A reopening of stores and impressive digital sales have seen this sports gear giant return to profit.
First-quarter results to 31 August
- Revenue down 1% to $10.6 billion
- Profit or net income up 11% to $1.5 billion year-over-year
- Earnings per share up 10% to $0.95
- Quarterly dividend up 11% to 24.5 cents per share
- Expects full-year revenue to rise between high single digits and low double digits versus last year
Chief executive John Donahoe said:
“Our results this quarter continue to demonstrate Nike’s full competitive advantage, as we strengthen our position in the midst of disruption. In this dynamic environment, no one can match our pace of launching innovative product and our Brand’s deep connection to consumers. These strengths, coupled with our digital acceleration, are unlocking Nike’s long-term market potential.”
Sports clothing and footwear maker Nike (NYSE:NKE) yesterday reported a strong return to profit from a prior quarter loss as digital sales soared, and its stores reopened following Covid-19 lockdowns.
First-quarter profit of $1.5 billion rebounded from a fourth-quarter loss of $790 million, as its own stores reopened, other retailers resumed orders and online sales jumped by 82% year-over-year.
Nike shares rose by more than 10% in after-hours US trading and are up over 80% since pandemic induced lows in late March. Shares for UK sports retailer JD Sports (LSE:JD.) have more than doubled since late March, although are down just over 5% year-to-date.
Nike earnings of 95 cents per share easily beat analyst forecasts nearer to 50 cents per share, aided by reduced selling and administrative expenses as the marketing budget was eased given a return of sporting events.
The Oregon headquartered company also raised its full-year sales forecasts after sales in China rose by 8%, including a currency tailwind helping to offset a 1% fall in North America. Sales for its region including Europe improved by 5%.
Store customer footfall remain down compared to 2019, given reduced consumer presence in cities globally under ongoing pandemic measures encouraging people to work from home.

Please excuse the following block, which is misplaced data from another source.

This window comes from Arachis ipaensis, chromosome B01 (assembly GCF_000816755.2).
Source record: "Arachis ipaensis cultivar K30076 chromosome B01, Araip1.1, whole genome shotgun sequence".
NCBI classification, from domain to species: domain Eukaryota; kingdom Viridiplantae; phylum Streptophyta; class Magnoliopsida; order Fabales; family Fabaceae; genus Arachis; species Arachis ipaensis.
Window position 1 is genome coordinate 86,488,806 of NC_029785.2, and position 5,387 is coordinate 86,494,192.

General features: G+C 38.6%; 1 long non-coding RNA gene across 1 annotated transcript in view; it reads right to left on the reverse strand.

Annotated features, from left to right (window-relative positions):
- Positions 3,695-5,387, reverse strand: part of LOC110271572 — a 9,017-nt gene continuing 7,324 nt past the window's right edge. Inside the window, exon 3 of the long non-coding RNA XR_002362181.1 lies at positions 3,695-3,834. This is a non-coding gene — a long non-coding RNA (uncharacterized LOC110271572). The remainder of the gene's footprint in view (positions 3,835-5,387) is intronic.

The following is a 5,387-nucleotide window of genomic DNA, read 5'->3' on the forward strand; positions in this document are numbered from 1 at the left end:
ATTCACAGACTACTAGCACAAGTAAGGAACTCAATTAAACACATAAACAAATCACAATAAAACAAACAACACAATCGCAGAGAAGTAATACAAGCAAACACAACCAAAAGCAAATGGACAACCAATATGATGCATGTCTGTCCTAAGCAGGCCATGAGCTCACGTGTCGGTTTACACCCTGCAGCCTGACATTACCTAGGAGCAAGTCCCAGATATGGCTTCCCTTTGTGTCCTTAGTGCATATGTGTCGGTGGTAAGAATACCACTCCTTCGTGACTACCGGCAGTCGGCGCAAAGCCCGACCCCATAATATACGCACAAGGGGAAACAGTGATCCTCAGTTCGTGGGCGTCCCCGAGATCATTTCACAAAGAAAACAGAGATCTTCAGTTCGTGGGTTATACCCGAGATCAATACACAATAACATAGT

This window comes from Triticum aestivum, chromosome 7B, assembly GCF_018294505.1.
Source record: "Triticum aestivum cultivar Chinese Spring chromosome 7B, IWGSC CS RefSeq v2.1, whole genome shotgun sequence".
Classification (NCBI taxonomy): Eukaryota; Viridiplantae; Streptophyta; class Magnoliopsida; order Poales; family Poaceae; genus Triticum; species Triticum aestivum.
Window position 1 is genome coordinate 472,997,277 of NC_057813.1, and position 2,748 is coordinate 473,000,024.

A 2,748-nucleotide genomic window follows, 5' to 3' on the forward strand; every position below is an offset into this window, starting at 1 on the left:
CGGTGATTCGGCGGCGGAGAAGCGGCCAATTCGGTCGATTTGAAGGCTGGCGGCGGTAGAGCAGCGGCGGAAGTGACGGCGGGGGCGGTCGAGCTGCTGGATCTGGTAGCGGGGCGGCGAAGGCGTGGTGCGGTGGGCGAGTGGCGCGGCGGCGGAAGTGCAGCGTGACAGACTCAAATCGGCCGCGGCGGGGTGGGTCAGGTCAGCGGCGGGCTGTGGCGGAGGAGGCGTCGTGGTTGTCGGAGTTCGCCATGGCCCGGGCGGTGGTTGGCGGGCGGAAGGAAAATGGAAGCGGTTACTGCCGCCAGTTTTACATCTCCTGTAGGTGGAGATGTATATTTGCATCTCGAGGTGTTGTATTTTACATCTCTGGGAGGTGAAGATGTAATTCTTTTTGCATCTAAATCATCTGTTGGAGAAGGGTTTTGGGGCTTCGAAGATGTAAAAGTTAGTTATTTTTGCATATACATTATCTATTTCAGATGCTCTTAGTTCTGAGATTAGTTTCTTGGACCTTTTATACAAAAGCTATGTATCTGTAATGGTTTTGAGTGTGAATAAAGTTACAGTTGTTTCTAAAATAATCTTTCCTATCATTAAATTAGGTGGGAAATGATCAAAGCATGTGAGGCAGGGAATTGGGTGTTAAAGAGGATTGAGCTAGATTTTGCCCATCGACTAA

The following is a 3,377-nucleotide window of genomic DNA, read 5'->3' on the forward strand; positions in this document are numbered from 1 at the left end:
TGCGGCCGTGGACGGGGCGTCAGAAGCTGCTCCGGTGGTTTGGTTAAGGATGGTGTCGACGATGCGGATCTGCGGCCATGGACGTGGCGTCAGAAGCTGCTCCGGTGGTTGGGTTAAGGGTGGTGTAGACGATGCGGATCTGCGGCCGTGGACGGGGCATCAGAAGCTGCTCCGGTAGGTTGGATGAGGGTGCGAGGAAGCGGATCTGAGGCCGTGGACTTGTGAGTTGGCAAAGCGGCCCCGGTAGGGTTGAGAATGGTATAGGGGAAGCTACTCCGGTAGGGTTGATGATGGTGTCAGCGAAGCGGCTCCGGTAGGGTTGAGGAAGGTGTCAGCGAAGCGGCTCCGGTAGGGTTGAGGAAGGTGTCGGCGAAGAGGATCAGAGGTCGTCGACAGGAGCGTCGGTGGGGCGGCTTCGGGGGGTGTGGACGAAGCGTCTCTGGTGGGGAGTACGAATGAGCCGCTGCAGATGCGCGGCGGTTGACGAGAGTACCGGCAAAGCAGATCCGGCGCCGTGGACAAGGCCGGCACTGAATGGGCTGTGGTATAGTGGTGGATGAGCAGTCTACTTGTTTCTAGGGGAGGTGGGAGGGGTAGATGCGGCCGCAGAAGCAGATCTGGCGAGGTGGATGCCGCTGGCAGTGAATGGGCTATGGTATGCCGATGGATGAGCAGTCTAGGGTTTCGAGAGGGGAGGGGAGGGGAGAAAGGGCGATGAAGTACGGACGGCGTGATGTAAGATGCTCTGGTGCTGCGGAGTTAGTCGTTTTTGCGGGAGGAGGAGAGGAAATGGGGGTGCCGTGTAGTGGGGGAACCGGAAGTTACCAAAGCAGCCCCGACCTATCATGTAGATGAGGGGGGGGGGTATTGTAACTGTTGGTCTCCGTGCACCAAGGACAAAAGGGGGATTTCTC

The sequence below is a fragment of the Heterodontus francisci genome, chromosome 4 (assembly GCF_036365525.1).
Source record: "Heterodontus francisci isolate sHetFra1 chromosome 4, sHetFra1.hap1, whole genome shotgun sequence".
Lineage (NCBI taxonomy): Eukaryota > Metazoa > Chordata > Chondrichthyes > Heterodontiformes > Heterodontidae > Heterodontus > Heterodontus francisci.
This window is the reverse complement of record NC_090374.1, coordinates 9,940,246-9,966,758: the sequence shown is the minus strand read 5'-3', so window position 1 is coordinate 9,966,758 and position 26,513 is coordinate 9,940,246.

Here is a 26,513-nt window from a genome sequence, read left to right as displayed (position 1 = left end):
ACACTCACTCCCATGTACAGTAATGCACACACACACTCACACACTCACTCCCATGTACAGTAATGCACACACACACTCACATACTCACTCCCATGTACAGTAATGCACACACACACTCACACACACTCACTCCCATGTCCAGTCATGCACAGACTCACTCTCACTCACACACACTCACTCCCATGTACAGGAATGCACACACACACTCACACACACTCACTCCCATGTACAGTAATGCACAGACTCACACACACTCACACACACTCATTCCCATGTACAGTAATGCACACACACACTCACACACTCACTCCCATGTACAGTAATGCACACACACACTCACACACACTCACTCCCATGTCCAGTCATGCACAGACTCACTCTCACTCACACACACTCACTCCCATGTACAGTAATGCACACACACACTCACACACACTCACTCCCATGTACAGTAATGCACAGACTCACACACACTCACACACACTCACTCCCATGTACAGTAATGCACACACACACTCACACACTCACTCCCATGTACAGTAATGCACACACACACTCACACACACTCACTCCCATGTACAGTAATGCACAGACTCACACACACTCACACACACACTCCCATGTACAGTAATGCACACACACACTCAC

Footwear sales, its biggest category accounting for just over 65% of overall sales, rose by 5% to $6.77 billion as apparel demand retreated by 7% to $2.87 billion.
Nike is a designer, distributor and retailer of athletic footwear, clothes, equipment and accessories for a wide variety of sports and fitness activities. Its brands include Nike itself, Jordan and Converse, a wholly-owned subsidiary brand. North America is its biggest market accounting for just over 40% of sales, followed by Europe and the Middle East at around 30%, China at just under 20% and Asia Pacific the balance.
For investors, the ongoing uncertainty of the pandemic and potential for further complete lockdowns needs to be remembered. Also, an estimated forward price/earnings ratio of over 40, and comfortably above the 10-year average of nearer 30, is not obviously cheap. But with online sales growing impressively and now accounting for close to a third of total sales, and the world’s love affair with sport and its pool of superstars showing little sign of fading, Nike remains a stock with plenty to attract new investors and keep existing shareholders happy.
- Growing online sales
- A progressive dividend policy
- Uncertain pandemic outlook
- Environmental concern and use of hazardous chemicals
The average rating of stock market analysts:
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